THE TRENTON PROJECT REMEMBERS APRIL 9th, 1968
April 9 / 5:30 PM / Artworks, 19 Everett Alley, Trenton NJ
For the last three years, we have worked with students and community partners to document Trenton in the 1960s and the civil unrest of April 1968.
April 9th marks the 50th anniversary of what many people call a watershed in Trenton’s history. It was the day of Dr. Martin Luther King Jr's funeral, and in Trenton it turned into a night of broken windows, arrests and fires. It was also the night when one young man, Harlan Bruce Joseph, tragically lost his life. For several years we have looked at these events from many angles, gathered public records and collected private memories. We have been asking: What happened that night? What did the news reporting get right -- and what did it get wrong? What caused the unrest on the streets? And what are its repercussions today?
We invite you to come hear the details we have uncovered – some may surprise you -- compare them to your own recollections, and add your stories and responses. We will share interview clips from our forthcoming documentary film, discuss our findings, and ask for your continued input into this reframing of Trenton’s history.
We are eager to collect tangible records of the times -- photos, home movies clippings, diaries and memorabilia -- to share with other Trenton institutions like Trentoniana at the Trenton Free Public Library and the Conservatory Mansion. If you have treasures you'd like to scan and share, we encourage you to bring them with you for scanning. We hope you can join us.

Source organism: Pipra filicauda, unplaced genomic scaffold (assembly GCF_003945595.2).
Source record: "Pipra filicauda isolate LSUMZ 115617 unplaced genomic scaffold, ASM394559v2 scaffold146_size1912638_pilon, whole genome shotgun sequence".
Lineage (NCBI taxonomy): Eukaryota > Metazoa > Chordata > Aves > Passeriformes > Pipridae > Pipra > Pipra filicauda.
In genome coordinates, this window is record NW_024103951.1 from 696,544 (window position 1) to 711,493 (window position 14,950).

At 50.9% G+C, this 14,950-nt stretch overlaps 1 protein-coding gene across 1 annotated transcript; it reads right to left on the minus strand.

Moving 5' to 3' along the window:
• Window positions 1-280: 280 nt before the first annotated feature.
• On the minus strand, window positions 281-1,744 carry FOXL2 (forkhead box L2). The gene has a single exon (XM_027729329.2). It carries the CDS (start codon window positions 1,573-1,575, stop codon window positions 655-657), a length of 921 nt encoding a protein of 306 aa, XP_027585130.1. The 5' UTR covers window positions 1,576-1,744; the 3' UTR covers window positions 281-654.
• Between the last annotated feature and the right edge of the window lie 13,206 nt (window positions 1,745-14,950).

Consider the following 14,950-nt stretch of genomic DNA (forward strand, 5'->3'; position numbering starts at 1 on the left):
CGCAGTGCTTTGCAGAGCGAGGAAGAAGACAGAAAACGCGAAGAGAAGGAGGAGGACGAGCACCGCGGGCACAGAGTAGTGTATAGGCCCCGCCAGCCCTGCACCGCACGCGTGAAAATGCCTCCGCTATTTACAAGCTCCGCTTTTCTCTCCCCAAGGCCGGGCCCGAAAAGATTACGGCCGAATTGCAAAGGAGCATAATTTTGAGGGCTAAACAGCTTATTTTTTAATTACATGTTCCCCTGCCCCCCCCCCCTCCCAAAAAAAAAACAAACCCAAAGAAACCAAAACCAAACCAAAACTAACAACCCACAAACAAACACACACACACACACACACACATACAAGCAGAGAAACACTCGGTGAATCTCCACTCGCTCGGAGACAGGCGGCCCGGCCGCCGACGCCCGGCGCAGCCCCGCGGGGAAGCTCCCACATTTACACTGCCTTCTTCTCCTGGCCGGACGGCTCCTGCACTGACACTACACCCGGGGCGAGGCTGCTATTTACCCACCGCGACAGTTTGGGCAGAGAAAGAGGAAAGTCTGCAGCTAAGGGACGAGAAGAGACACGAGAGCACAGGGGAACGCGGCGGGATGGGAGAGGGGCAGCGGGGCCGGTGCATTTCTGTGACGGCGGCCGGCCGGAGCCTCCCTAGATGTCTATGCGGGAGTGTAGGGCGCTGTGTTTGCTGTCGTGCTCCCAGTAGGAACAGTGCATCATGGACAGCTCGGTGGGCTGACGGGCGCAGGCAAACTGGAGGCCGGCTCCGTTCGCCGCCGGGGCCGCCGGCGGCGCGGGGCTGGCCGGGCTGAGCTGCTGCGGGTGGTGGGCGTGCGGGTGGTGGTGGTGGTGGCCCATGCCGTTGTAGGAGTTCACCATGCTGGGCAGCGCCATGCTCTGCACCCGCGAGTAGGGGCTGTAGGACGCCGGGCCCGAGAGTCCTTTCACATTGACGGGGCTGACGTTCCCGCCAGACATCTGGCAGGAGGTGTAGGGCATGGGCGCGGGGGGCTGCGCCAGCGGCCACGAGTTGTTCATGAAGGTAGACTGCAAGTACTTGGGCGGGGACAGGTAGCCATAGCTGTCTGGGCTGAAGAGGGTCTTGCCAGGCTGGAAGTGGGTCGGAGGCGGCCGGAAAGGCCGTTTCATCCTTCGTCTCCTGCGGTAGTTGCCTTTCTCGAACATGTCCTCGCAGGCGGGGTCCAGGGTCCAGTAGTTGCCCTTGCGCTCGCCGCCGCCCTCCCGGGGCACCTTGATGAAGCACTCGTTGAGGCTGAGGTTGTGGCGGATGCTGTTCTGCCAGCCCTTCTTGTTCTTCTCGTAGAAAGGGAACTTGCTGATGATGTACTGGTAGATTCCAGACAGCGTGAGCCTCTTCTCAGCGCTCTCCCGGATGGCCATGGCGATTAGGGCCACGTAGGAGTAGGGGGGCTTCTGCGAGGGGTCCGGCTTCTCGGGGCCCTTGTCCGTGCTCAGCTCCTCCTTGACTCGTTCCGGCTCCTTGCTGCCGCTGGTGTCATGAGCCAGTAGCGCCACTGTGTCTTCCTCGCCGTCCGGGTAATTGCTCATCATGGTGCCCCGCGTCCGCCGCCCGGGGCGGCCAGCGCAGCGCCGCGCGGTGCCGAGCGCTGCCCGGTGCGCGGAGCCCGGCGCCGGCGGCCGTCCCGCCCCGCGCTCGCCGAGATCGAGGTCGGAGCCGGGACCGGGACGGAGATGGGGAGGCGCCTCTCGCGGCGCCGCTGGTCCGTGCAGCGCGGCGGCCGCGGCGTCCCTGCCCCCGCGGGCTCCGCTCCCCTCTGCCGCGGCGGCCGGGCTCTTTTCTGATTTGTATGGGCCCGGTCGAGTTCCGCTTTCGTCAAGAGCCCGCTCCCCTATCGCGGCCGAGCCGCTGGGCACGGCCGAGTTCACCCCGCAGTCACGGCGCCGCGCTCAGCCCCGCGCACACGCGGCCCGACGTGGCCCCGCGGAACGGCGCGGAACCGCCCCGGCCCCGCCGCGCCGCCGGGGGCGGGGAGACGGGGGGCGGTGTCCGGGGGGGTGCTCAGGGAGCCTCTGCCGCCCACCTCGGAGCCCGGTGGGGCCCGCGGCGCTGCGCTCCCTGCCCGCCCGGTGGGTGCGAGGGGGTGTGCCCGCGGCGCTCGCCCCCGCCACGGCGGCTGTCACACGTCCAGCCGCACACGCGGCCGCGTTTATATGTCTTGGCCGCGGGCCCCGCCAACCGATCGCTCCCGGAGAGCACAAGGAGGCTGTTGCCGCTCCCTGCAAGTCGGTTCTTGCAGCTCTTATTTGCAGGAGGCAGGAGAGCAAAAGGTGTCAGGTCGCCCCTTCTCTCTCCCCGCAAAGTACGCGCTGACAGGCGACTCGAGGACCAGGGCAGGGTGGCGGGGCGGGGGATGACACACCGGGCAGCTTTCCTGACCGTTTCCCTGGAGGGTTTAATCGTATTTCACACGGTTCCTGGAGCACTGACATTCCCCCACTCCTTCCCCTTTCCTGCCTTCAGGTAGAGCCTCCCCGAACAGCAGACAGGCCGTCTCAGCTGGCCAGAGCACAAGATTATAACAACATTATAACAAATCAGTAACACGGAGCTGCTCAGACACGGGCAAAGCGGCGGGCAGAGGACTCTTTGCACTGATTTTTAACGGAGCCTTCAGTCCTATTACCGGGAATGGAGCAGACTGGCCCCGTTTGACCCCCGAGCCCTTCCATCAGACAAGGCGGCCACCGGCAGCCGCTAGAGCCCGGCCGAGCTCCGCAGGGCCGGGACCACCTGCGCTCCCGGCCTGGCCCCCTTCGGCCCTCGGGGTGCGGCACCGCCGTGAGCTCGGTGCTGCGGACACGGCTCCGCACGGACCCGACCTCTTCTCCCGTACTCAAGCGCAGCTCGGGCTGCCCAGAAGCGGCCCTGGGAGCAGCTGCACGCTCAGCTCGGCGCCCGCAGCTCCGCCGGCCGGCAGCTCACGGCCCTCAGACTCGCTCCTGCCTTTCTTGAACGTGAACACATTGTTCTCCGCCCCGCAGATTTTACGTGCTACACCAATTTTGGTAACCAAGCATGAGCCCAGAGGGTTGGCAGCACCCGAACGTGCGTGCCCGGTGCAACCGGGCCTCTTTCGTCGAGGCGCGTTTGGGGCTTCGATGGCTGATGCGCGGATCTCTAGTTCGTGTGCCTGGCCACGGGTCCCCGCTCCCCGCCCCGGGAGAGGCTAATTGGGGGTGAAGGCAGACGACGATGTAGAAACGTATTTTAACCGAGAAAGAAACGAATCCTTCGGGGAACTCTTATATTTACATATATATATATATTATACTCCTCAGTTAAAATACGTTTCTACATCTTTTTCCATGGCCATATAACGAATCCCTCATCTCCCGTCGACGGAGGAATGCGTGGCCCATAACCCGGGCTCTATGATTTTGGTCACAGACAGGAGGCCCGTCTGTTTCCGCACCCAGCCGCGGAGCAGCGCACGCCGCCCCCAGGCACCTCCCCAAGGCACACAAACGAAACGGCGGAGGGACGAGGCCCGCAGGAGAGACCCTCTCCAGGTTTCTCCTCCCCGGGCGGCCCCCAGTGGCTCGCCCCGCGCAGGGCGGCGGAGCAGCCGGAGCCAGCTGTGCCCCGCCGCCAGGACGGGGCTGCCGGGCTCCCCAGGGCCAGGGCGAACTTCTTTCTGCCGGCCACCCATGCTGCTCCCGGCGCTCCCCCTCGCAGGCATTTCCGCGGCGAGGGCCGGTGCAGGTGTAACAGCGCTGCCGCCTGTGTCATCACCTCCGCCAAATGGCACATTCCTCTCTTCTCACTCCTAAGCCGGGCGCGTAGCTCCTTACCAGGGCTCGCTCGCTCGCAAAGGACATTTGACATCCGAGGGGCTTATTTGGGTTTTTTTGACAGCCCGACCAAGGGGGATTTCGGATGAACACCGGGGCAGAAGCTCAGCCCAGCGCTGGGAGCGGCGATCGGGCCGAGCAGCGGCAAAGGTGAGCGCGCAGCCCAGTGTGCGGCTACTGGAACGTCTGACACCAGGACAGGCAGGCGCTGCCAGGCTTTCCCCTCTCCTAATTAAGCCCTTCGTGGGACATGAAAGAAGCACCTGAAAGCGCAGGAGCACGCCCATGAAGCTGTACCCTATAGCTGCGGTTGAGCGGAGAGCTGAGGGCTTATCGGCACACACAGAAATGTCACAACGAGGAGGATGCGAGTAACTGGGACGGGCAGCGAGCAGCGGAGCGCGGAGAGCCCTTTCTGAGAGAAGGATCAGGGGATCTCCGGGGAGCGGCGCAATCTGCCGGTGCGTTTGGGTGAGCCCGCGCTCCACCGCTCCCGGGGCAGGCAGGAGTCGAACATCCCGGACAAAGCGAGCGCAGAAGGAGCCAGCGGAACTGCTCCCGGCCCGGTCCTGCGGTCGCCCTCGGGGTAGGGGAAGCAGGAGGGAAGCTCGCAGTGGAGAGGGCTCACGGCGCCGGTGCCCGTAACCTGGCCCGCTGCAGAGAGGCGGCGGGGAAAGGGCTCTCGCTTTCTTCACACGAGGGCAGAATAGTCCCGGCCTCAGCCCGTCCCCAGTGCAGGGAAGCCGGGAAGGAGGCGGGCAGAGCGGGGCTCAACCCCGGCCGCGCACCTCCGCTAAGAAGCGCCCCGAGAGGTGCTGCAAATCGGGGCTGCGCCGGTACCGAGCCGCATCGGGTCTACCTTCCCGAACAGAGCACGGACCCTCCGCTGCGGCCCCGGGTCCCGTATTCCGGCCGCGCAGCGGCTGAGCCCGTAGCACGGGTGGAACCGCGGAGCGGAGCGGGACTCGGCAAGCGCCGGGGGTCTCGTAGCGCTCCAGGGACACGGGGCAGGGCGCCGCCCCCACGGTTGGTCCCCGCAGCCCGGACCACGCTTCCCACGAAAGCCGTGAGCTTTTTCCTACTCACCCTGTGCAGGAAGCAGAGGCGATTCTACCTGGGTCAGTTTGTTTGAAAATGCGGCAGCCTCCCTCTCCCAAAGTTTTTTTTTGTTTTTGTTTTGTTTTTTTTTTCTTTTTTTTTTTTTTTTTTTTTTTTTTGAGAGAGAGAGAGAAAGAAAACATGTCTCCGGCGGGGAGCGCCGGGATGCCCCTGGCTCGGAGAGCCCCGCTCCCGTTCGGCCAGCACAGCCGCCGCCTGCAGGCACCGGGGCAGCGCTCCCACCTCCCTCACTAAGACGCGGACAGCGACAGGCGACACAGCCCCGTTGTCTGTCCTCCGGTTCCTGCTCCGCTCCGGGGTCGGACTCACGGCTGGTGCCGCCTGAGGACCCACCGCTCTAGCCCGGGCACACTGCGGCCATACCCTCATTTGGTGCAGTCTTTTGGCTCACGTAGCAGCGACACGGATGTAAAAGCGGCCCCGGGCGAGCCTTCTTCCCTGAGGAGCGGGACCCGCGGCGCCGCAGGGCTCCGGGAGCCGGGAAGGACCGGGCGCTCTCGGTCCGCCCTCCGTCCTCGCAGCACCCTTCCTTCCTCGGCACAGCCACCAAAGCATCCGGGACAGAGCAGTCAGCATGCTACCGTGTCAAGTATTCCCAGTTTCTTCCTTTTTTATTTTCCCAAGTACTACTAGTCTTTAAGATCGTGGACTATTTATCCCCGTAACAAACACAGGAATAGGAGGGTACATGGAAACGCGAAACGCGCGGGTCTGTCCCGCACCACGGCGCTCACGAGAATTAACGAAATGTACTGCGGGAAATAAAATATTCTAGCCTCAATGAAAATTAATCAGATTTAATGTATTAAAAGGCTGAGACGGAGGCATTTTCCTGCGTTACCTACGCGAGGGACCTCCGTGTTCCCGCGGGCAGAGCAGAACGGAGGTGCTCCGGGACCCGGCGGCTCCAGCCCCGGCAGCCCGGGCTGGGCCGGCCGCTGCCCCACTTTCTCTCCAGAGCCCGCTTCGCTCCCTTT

Purcell Carson & Alison Isenberg
Trentoniana at the Trenton Free Public Library
The Conservatory Mansion
The Arts Council of Princeton
The New Jersey Council for the Humanities
The School of the Arts & Communication at The College of New Jersey
The Trenton Project is generously sponsored by the Princeton University Program in Urban Studies, The Community-Based Learning Initiative,The Digital Learning Lab, The 250th Anniversary Fund for Innovation in Undergraduate Education, The Princeton Histories Fund, The Princeton Mellon Initiative in Architecture, Urbanism and the Humanities, The Department of History and The Woodrow Wilson School.
Part of the 1968/2018 Cities on the Edge series, co-sponsored with the Humanities Council.